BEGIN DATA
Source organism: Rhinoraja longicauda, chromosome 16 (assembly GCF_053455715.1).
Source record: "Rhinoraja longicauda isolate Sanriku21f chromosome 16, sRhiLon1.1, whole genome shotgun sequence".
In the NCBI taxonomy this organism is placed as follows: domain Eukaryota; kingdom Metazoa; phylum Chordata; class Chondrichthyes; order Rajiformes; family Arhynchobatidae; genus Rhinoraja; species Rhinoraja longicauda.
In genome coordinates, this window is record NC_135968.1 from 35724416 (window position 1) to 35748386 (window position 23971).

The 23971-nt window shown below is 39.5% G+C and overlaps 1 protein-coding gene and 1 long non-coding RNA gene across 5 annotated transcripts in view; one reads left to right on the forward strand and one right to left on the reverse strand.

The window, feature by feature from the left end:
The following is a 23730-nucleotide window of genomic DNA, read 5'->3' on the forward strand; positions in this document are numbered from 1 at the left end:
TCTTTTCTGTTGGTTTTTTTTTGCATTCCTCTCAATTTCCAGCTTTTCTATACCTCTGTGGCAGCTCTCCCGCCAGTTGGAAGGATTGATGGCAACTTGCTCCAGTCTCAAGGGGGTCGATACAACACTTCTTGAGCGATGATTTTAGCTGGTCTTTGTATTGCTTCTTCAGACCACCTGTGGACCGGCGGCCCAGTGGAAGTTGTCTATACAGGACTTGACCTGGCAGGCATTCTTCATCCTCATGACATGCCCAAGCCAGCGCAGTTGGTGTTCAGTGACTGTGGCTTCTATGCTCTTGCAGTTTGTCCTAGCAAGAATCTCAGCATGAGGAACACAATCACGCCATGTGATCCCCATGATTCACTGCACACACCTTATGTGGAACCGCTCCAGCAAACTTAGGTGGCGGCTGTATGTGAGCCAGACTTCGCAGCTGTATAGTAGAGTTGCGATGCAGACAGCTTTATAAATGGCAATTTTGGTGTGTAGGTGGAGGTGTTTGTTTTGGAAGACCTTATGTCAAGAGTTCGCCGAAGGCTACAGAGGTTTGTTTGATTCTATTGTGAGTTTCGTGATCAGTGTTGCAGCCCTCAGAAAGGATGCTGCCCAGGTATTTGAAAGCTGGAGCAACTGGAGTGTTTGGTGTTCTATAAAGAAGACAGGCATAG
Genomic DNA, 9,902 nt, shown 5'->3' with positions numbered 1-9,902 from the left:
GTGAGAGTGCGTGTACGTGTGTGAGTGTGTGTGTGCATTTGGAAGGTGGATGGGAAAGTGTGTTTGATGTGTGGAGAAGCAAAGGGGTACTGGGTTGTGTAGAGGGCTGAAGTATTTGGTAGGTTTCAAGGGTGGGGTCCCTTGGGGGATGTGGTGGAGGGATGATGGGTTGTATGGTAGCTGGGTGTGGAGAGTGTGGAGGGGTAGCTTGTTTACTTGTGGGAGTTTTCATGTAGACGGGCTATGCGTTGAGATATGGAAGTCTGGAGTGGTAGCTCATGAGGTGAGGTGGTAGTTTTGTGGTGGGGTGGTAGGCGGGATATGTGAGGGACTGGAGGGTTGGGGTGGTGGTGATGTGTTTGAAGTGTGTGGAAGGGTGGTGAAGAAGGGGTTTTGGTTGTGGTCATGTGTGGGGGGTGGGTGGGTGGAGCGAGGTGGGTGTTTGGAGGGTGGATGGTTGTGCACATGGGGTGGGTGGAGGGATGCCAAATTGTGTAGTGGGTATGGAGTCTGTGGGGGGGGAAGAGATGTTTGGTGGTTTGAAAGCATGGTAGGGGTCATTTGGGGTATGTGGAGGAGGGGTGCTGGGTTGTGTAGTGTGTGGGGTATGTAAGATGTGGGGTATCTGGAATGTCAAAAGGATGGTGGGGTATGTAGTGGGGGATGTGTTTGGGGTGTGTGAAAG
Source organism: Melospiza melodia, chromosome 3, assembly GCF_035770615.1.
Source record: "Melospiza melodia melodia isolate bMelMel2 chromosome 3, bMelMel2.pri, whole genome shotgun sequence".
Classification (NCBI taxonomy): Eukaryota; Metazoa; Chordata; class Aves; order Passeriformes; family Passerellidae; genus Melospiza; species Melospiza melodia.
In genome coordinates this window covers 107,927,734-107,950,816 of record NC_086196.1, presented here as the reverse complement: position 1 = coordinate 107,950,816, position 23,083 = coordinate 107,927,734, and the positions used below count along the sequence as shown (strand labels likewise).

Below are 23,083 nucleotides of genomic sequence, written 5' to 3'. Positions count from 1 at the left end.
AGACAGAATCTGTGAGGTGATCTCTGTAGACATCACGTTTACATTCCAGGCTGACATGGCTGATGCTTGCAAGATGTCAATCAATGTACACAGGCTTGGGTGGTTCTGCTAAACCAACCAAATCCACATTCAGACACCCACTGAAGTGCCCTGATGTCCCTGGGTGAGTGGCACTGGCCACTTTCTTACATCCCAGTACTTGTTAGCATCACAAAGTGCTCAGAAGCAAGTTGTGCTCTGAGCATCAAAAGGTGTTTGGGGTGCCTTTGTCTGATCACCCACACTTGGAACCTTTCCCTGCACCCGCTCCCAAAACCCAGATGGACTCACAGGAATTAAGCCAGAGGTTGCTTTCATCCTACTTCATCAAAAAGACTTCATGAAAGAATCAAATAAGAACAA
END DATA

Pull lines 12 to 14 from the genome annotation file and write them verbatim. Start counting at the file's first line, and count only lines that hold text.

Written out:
Source record: "Melospiza melodia melodia isolate bMelMel2 chromosome 3, bMelMel2.pri, whole genome shotgun sequence".
Classification (NCBI taxonomy): Eukaryota; Metazoa; Chordata; class Aves; order Passeriformes; family Passerellidae; genus Melospiza; species Melospiza melodia.
In genome coordinates this window covers 107,927,734-107,950,816 of record NC_086196.1, presented here as the reverse complement: position 1 = coordinate 107,950,816, position 23,083 = coordinate 107,927,734, and the positions used below count along the sequence as shown (strand labels likewise).